Last Week It was a tough week. The biggest event was the reaction to the unforced error by U.K. Prime Minister Liz Truss’ ridiculous tax cut, deficit spending plan to heal the U.K.’s crumbling currenc...
It was another rough one for almost every financial asset besides the U.S. Dollar. The grim picture in Europe became grimmer as Putin took the pipeline offline for “maintenance”. The Euro and Pound Sterling crashed with the Euro breaking convincingly through parity and the Pound setting an all-time low versus the dollar.
Europe is quickly coming to the reality that it is going to be a terrible winter. Here in the USA, stocks and corporate spreads suffered their second consecutive week of drubbings, while treasury yields gyrated.
Last Friday, we received the August Non-Farm Payroll Report. The numbers luckily did not repeat July’s shocker and there were some positive signs of workers reentering the workforce, which is a positive wage for inflation. However, the numbers were still strong and good news is bad news for stocks, credit spreads, and bond yields. Commodities were banged up with the Dollar on a historic tear.
- The S&P 500 slumped 3.2% for the week. The average daily move was 0.78%.
- The NASDQ fell 4.2% for the week. The average daily move for the week was .85%.
- The 2-year Treasury yield declined 1 basis point closing at 3.39% on Friday. The note’s yield traded as high as 3.50% on Thursday. High year over year 3.50%, low yield .20%
- The 10-year Treasury yield rose 15 basis points for the week, closing at 3.19% on Friday. Year over year high yield 3.47%, low yield 1.24%
- The VIX Index was unchanged for the week, closing at 25.47 Friday. Year over year high 36.45 and low 15.01
- The MOVE Index declined 1.8% for the week, closing at 120.72 on Friday. Year over year high 156.16 and low 51.73
- 5-year Investment Grade Corporates (as measured by Markit CDX) spreads widened 6 basis points for the week closing at 92 basis points Friday. High spread Year over year high 102 and low of 46.
- High Yield corporate debt (as measured by Markit CDX) widened 29 basis points, closing at 528 basis points on Friday. Year over year high 588, and low 273
- US Dollar Index rose 1.3% for the week closing at 109.53 on Friday. On Thursday, the index set a year-over-year high of 109.69. Year over year high 109.69 and low 92.03
- WTI Crude fell 6.7% for the week using the October WTI Futures contract, closing at 86.87 Friday. Year over year 123.70, and low 65.57
- Gold, as measured by the December 2022 futures contract declined 1.5% for the week closing at 1,722 on Friday. High price for the front contract year over year 2,043 and low 1,700
- Bitcoin dropped 3.3%, closing at 19,969 Friday. High price year over year 67,734 and low 17,785
The Week Ahead
We come in this morning with stocks higher and the Treasury yields higher from Friday’s close. The U.S. Dollar continues its rampage as the Japanese Yen and Off-Shore Chinese Renminbi are taking another hiding. The relief rally in equities and treasuries staged Friday, post-August NFP, is having a tough time holding.
While equities are up this morning, Friday was a tough one as the indices could not hold the morning gains and sold off sharply in the afternoon. While some of that was due to thin, pre-long weekend trading, it was not an optimistic sign.
Fed Chair Powell speaks at the Cato institute this Thursday morning. That should be the highlight of the week as the data calendar is relatively light.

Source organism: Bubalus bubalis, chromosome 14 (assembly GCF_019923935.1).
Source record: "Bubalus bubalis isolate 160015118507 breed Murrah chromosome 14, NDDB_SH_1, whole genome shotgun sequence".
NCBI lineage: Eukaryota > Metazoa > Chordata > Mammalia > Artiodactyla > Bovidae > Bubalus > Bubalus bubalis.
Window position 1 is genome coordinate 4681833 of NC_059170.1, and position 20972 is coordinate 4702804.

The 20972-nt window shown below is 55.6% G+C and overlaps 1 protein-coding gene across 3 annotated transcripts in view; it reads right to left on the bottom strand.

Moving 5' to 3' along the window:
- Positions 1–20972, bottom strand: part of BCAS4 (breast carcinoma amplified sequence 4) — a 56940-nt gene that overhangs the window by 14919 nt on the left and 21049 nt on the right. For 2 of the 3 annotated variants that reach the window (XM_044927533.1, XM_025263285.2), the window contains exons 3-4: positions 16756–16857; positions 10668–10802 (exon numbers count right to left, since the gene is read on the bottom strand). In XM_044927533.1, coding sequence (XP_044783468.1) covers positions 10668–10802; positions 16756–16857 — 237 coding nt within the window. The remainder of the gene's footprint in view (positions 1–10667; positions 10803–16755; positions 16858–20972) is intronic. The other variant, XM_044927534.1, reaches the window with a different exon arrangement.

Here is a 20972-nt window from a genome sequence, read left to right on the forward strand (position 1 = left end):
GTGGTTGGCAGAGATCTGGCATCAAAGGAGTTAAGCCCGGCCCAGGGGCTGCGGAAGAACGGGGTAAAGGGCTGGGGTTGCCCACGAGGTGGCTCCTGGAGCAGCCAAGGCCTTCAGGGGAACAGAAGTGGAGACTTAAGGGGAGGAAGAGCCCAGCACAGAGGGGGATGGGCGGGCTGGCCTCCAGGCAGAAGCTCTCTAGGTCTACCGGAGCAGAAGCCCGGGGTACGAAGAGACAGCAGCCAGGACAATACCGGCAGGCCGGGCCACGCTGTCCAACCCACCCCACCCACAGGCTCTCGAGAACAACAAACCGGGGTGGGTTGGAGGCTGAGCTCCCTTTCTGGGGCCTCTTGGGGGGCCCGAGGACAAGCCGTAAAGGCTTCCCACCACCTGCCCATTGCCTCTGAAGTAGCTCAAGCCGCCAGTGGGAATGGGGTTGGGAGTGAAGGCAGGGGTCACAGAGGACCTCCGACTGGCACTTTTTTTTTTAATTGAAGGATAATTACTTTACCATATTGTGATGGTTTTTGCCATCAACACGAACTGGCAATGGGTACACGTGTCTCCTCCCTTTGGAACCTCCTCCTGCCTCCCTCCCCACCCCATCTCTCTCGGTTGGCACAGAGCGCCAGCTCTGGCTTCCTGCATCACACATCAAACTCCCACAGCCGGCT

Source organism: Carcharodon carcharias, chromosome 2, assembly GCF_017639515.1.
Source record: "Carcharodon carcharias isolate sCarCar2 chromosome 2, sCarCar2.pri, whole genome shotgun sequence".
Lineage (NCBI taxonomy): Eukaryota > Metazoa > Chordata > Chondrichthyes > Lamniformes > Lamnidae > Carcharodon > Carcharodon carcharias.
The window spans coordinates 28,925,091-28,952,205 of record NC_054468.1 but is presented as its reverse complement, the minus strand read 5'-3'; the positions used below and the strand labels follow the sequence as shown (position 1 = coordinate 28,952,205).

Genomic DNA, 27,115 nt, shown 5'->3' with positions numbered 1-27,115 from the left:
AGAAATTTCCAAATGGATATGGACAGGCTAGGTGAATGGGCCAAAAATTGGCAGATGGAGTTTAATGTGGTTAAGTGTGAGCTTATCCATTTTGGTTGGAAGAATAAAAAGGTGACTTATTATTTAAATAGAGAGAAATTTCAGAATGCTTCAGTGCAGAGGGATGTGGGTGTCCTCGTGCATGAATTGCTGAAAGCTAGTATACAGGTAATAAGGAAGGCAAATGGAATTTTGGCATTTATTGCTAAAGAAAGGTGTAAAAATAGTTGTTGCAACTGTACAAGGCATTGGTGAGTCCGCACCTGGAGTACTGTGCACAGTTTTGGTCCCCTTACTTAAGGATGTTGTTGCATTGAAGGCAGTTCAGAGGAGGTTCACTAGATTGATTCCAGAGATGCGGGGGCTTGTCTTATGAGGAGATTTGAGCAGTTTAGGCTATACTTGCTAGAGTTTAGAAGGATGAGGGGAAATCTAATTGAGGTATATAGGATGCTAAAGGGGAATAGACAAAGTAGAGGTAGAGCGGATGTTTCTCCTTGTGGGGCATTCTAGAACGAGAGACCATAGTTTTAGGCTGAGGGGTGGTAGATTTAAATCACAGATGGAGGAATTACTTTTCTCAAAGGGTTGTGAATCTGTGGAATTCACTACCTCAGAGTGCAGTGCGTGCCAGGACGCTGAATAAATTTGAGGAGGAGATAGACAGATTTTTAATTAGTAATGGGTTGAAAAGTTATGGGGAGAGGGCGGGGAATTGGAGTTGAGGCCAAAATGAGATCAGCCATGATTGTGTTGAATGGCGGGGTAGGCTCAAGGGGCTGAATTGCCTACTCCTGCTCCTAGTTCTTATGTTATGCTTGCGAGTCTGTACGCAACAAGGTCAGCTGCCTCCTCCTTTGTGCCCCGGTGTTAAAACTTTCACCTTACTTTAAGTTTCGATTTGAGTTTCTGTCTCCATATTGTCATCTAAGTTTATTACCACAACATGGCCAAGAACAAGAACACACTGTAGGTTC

An index is unmanaged and not available for direct investment. Definitions sourced from Bloomberg.
- The Bloomberg Barclays Global Aggregate Negative Yielding Debt Market Value Index represents the portion of the Bloomberg Barclays Global Aggregate Index that measures the aggregate value of global debt with a negative yield.
- The S&P 500® is widely regarded as the best single gauge of large-cap U.S. equities and serves as the foundation for a wide range of investment products. The index includes 500 leading companies and captures approximately 80% coverage of available market capitalization.
- The NASDAQ Composite Index is a broad-based capitalization-weighted index of stocks in all three NASDAQ tiers: Global Select, Global Market and Capital Market. The index was developed with a base level of 100 as of February 5, 1971.
- The Cboe Volatility Index® (VIX) is a calculation designed to produce a measure of constant, 30-day expected volatility of the US stock market, derived from real-time, mid-quote prices of weekly S&P 500® Index (SPX) call and put options with a range of 23 to 37 days to expiration.
- The ICE BofA MOVE Index is a yield curve weighted index of the normalized implied volatility on 1-month Treasury options. It is the weighted average of implied volatilities on the CT2 (Current 2 Year Government Note), CT5 (Current 5 Year Government Note), CT10 (Current 10 Year Government Note), and CT30 (Current 30 Year Government Note), with weights 0.2/0.2/0.4/0.2 respectively.
- The Markit CDX North America Investment Grade Index is composed of 125 equally weighted credit default swaps on investment grade entities, distributed among 6 sub-indices: High Volatility, Consumer, Energy, Financial, Industrial, and Technology, Media & Tele-communications. Markit CDX indices roll every 6 months in March & September.
- The Markit CDX North America High Yield Index is composed of 100 non-investment grade entities, distributed among 2 sub-indices: B, BB. All entities are domiciled in North America. Markit CDX indices roll every 6 months in March & September.
- The U.S. Dollar Index (USDX) indicates the general international value of the USD. The USDX does this by averaging the exchange rates between the USD and major world currencies. Intercontinental Exchange (ICE) US computes this by using the rates supplied by some 500 banks.
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